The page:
I personally did my bending and twisting at Hideout’s headquarters in the middle of nowhere, England, back in the spring of 2016. I had fully committed to this whole moto-journalism thing and had decided I needed to spend the money on some really good gear. I hate spending money, but each time I throw this jacket on I know I made the right call.
My Touring jacket is part of a leather two-piece suit. I chose leather instead of lighter, more breathable textile (Hideout also makes top-end textile stuff) on the basis that leather lasts longer. Bare minimum (assuming I can avoid too many more crashes), I expect the jacket will last 20 years. Think about it that way and it feels downright affordable. With modifications and fitting, my jacket cost about £700; over the space of two decades it’s just £35 a year.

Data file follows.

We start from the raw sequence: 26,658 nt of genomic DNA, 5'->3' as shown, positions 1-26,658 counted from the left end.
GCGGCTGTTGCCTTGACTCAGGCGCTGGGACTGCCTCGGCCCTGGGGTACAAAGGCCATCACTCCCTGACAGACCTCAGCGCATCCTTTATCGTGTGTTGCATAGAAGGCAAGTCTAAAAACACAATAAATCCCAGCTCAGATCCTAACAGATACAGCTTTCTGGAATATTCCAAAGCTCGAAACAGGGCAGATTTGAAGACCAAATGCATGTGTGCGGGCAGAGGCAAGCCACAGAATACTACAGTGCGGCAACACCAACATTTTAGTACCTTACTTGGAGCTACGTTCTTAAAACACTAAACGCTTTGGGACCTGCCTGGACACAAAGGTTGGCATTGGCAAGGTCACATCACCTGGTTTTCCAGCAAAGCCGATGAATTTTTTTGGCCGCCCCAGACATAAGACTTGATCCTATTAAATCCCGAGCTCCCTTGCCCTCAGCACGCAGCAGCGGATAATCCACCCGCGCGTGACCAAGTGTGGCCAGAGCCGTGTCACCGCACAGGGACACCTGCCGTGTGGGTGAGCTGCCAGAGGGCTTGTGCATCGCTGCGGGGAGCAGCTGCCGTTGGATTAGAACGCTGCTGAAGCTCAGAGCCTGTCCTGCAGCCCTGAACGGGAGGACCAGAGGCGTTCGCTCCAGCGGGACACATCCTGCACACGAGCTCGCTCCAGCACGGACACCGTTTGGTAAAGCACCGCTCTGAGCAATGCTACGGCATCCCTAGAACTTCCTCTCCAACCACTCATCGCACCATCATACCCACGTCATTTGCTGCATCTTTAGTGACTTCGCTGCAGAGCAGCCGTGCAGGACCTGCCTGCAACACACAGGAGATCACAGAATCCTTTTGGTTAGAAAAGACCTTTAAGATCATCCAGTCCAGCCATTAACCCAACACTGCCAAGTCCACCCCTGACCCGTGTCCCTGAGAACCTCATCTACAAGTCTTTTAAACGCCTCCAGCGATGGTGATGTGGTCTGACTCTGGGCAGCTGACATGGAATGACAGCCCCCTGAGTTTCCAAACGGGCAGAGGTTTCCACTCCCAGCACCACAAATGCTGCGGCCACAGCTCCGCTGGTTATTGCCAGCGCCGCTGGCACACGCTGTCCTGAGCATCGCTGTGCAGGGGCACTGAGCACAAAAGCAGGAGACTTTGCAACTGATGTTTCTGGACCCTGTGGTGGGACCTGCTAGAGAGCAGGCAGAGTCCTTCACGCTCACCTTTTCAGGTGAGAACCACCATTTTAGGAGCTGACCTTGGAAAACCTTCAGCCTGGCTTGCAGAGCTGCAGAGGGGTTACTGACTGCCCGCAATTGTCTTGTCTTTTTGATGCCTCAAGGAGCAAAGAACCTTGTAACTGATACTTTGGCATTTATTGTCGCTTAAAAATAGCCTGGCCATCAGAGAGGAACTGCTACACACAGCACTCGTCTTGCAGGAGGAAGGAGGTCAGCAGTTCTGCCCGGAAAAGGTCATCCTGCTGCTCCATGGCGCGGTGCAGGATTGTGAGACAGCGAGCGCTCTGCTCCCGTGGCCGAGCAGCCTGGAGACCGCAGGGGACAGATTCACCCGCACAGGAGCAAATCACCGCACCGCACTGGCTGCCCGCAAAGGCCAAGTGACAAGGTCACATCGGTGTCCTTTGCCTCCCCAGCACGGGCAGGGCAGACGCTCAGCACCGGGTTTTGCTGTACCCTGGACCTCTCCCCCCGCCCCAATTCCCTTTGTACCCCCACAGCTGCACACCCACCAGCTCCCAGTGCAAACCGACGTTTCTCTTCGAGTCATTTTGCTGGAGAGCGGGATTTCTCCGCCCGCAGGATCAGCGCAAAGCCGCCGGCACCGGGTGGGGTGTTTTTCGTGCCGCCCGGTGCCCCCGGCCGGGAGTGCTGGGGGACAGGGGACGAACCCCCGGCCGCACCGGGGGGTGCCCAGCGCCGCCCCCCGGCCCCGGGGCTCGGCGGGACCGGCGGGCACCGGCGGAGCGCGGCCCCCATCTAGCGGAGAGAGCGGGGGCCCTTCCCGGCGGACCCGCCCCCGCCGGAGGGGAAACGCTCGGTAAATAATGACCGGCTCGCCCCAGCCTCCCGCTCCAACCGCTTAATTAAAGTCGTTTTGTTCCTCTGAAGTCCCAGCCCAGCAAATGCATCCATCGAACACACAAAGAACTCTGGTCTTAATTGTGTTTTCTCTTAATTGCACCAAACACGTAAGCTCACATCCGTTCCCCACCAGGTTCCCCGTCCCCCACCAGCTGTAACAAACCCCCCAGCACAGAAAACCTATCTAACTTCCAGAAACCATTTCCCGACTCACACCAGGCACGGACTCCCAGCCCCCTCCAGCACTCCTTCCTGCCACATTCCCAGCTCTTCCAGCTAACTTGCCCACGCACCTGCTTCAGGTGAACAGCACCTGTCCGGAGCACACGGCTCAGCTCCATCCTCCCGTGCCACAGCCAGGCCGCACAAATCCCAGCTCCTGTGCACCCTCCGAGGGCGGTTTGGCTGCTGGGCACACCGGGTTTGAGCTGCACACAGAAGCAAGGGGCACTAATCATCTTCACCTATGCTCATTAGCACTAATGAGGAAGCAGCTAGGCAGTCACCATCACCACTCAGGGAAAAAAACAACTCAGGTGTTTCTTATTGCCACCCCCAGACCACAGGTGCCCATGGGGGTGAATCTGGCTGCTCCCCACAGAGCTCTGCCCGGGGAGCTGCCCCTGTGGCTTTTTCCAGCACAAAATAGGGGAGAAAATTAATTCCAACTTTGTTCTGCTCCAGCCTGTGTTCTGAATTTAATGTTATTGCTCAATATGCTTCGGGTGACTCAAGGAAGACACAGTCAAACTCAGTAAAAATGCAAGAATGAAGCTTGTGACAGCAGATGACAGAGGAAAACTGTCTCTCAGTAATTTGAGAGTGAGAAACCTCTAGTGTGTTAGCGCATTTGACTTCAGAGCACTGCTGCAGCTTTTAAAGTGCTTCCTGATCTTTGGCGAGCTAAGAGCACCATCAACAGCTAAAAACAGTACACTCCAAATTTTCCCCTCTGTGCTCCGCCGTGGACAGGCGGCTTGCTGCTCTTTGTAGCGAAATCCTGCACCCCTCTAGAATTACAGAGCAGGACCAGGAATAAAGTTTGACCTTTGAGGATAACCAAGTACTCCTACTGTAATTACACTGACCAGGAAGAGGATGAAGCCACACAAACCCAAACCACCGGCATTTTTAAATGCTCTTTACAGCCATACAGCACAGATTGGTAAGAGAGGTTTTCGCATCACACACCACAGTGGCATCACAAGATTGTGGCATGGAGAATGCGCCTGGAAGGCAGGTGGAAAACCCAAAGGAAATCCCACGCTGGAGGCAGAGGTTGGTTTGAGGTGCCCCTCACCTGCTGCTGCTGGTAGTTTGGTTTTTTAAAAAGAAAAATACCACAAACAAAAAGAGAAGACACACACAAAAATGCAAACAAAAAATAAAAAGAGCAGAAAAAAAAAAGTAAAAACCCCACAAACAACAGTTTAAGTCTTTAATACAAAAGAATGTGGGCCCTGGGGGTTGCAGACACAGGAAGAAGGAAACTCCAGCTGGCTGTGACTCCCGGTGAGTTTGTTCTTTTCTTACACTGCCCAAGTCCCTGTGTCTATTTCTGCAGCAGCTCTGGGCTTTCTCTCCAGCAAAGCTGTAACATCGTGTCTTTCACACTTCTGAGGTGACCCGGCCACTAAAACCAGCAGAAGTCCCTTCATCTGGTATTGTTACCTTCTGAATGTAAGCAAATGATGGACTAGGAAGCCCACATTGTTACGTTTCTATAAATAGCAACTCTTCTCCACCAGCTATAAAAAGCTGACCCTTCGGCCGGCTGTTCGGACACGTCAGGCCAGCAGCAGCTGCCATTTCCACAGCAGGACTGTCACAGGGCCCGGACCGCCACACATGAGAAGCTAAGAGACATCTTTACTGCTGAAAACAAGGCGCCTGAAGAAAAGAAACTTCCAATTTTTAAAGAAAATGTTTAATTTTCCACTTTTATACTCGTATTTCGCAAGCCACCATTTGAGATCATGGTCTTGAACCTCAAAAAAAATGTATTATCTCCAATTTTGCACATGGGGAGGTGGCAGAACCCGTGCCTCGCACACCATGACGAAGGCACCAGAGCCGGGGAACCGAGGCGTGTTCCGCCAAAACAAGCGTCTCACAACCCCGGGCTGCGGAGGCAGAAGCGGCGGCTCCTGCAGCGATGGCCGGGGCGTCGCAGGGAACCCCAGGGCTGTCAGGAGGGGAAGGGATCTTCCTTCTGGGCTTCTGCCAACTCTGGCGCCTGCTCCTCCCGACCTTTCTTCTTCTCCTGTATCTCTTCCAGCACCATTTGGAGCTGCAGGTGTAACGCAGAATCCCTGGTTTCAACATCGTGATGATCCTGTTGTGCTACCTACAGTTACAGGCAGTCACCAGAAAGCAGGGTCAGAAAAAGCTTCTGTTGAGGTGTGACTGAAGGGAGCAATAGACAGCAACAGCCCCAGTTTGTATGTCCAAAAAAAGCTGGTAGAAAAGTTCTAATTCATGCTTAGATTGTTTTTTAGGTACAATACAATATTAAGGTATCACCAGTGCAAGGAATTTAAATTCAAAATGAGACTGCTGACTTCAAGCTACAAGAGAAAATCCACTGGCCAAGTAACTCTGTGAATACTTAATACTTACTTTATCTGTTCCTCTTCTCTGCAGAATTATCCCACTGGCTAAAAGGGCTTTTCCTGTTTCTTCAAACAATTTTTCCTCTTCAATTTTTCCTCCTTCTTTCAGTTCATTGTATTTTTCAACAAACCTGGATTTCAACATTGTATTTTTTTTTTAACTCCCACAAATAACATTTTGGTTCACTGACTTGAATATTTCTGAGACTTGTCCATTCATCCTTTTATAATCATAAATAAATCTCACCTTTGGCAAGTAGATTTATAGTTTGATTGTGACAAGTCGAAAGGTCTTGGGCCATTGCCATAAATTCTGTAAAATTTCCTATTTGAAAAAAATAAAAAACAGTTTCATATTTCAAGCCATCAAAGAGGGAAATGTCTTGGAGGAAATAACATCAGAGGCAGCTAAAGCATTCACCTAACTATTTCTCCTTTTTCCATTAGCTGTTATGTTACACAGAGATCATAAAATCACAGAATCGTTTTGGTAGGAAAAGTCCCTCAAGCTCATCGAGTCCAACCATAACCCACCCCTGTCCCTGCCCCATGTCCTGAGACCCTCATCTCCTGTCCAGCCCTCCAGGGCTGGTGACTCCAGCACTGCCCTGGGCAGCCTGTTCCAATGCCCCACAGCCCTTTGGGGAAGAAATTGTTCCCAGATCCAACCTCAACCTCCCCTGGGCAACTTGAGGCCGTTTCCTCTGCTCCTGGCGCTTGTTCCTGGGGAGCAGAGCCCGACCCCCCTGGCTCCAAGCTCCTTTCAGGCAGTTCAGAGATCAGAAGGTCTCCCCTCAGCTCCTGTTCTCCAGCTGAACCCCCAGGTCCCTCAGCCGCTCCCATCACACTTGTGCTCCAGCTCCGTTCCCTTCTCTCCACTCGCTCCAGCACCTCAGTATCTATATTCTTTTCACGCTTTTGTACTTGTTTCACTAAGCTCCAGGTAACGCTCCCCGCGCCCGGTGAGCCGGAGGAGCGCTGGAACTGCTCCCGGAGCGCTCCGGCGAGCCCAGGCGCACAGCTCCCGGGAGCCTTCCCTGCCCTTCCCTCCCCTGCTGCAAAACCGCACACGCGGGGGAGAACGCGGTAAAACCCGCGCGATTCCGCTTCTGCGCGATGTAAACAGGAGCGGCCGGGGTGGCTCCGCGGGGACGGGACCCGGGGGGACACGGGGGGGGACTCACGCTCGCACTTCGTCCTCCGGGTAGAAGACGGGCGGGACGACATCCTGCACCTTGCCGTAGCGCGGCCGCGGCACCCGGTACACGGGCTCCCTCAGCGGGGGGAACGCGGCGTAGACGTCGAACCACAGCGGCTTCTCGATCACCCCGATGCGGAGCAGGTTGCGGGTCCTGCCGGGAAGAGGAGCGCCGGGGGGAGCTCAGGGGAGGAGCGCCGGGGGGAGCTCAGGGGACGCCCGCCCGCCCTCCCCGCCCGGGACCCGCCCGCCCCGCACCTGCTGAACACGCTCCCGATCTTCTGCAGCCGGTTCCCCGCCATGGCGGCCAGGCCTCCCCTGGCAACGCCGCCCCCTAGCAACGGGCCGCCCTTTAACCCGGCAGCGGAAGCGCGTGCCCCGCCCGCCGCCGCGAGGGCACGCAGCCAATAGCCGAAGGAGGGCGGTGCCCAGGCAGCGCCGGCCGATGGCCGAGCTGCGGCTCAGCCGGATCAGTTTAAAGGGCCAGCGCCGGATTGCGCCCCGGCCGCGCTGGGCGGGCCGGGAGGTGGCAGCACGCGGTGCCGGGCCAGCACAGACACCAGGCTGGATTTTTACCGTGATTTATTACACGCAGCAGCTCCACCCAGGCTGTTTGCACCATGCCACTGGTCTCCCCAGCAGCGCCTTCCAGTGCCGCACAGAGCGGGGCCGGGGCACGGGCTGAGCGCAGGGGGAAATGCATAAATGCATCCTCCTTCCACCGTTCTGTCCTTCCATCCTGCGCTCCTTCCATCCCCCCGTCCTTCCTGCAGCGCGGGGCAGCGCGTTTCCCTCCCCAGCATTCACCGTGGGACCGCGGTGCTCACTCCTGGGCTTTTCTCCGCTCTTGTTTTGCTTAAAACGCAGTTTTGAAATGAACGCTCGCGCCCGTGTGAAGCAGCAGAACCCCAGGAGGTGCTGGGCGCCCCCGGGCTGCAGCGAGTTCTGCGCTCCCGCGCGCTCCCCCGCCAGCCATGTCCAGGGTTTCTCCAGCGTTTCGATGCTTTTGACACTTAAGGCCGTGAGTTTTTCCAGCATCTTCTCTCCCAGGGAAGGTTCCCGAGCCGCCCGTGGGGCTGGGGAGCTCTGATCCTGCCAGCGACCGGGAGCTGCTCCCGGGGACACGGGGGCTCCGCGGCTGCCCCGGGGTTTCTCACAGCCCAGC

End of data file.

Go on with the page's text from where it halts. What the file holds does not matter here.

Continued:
In considering the prospect of wearing the same gear for 20 years, it occurred to me I needed it to be timeless. The Touring jacket is indeed that. Nothing fancy, no weird designs to lock it into a specific time. A plain black leather jacket has always been a safe bet.
As a result, however, it does have a quite utilitarian look. It’s not like my 55 Collection Hard jacket, for example, which I often wear off the bike. In part because the Hideout Touring jacket so damned rugged. This jacket was designed to protect me at extraordinarily high speeds and it looks like it. By and large I am happy with the look, though, I’ll admit to hoping that after a few more years and a few thousand more miles age will start to give it some character. At present it still looks pretty new.